Journalist Julie Satow's thrilling, unforgettable history of how one illustrious hotel has defined our understanding of money and glamour, from the Gilded Age to the Go-Go Eighties to today's Billionaire Row.
From the moment in 1907 when New York millionaire Alfred Gwynne Vanderbilt strode through the Plaza Hotel's revolving doors to become its first guest, to the afternoon in 2007 when a mysterious Russian oligarch paid a record price for the hotel's largest penthouse, the eighteen-story white marble edifice at the corner of Fifth Avenue and 59th Street has radiated wealth and luxury.
For some, the hotel evokes images of F. Scott Fitzgerald frolicking in the Pulitzer Fountain, or Eloise, the impish young guest who pours water down the mail chute. But the true stories captured in THE PLAZA also include dark, hidden secrets: the cold-blooded murder perpetrated by the construction workers in charge of building the hotel, how Donald J. Trump came to be the only owner to ever bankrupt the Plaza, and the tale of the disgraced Indian tycoon who ran the hotel from a maximum-security prison cell, 7,000 miles away in Delhi.
In this definitive history, award-winning journalist Julie Satow not only pulls back the curtain on Truman Capote's Black and White Ball and The Beatles' first stateside visit-she also follows the money trail. THE PLAZA reveals how a handful of rich, dowager widows were the financial lifeline that saved the hotel during the Great Depression, and how, today, foreign money and anonymous shell companies have transformed iconic guest rooms into condominiums that shield ill-gotten gains-hollowing out parts of the hotel as well as the city around it.
THE PLAZA is the account of one vaunted New York City address that has become synonymous with wealth and scandal, opportunity and tragedy. With glamour on the surface and strife behind the scenes, it is the story of how one hotel became a mirror reflecting New York's place at the center of the country's cultural narrative for over a century.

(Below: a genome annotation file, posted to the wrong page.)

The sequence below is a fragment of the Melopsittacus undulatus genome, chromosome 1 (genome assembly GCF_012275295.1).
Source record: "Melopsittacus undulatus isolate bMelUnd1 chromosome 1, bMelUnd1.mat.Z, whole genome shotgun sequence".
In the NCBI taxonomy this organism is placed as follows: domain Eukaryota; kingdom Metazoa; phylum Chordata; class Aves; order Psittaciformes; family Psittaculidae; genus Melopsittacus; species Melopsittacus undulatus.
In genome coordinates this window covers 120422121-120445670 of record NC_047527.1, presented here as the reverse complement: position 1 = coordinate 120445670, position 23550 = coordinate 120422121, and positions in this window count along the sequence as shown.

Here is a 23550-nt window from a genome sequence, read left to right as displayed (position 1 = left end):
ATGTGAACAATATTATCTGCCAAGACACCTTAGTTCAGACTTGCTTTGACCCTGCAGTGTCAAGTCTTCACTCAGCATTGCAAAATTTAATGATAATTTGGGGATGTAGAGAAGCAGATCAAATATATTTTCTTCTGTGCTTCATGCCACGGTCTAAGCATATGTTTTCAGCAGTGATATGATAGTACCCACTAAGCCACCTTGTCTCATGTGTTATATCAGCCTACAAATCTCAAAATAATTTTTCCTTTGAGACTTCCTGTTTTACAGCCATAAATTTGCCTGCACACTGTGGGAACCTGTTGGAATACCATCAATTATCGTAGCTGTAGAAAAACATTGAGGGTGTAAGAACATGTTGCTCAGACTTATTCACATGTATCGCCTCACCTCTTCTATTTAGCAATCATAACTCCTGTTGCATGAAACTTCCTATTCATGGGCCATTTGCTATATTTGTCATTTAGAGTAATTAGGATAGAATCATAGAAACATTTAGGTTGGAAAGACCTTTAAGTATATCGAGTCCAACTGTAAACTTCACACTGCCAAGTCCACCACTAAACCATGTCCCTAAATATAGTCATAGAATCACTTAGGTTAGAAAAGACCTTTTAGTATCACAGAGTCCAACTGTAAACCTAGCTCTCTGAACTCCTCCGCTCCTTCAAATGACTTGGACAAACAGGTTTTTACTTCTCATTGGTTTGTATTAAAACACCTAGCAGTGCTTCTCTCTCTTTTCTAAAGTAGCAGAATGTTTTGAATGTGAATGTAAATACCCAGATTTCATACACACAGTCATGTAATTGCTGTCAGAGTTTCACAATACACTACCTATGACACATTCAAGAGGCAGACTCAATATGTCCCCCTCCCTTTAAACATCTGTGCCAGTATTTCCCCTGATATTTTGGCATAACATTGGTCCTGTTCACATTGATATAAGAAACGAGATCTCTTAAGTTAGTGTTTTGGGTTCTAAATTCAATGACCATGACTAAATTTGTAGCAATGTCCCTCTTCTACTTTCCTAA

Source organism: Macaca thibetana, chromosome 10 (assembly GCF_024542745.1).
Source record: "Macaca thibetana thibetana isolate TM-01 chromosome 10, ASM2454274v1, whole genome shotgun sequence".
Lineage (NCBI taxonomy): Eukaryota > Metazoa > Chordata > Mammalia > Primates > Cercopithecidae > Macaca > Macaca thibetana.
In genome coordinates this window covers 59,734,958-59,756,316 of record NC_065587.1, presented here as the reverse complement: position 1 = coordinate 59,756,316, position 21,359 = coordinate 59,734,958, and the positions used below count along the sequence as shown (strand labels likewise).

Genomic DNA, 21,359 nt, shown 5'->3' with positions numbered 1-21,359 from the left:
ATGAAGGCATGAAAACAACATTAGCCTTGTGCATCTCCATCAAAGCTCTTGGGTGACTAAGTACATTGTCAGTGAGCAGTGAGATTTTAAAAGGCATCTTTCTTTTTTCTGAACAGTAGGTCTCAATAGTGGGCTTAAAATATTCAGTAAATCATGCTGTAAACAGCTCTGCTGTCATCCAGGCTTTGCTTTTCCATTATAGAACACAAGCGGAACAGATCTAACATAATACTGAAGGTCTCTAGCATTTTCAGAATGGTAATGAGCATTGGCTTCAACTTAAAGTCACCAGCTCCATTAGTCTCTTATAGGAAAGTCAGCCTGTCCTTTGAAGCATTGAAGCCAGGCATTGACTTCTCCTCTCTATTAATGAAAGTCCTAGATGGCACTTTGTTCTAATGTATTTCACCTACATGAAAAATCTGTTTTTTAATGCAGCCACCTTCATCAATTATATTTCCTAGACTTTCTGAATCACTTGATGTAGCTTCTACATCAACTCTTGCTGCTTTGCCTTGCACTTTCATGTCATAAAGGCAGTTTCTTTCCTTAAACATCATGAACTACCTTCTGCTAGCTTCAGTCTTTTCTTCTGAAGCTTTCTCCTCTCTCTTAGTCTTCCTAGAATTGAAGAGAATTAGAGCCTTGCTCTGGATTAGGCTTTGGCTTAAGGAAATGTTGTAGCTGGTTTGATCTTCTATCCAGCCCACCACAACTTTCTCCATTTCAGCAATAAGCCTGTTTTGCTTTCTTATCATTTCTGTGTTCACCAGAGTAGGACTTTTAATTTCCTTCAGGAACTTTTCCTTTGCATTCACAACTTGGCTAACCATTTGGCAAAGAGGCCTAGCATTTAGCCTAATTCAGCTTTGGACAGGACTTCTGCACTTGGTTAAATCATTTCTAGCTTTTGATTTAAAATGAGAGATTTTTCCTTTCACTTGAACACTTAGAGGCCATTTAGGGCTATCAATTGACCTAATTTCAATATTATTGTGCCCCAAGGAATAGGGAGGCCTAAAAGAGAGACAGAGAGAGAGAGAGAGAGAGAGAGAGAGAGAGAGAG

In this glamorous history, New York Times real estate reporter Satow introduces a century's worth of guests, residents, workers, and owners of New York City's Plaza Hotel to illuminate the development of American celebrity culture, the globalization of money, and such cultural artifacts as room service and taxicabs. Completed in 1907, the hotel immediately attracted a wealthy and frequently eccentric slate of guests: F. Scott Fitzgerald and Clara Bell Walsh, the inventor of the cocktail party, were regulars, and Princess Vilma Lwoff Farlaghy brought with her a menagerie of guinea pigs, wolves, alligators, and lions. In the 1950s, performer Kay Thompson would entertain her friends with a character she named Eloise, a little girl who lived at the Plaza, who eventually became the subject of the famous children's book. Meanwhile, the hotel's ownership passed through many hands, including those of Conrad Hilton, Roger Sonnabend (whose redecorations were so harshly criticized the hotel was eventually restored), Donald Trump, Westin Hotels, and Israeli developer Miki Naftali, who turned much of it into condos in the mid-2000s and laid off hundreds of employees. The detailed accounts of the property's ownership and costs occasionally drag, but the tales of those who walk the plaza halls are both funny and insightful. Satow's entertaining parade of eccentric characters will appeal to readers curious about real estate and the rich, famous, and weird personalities of the 20th century.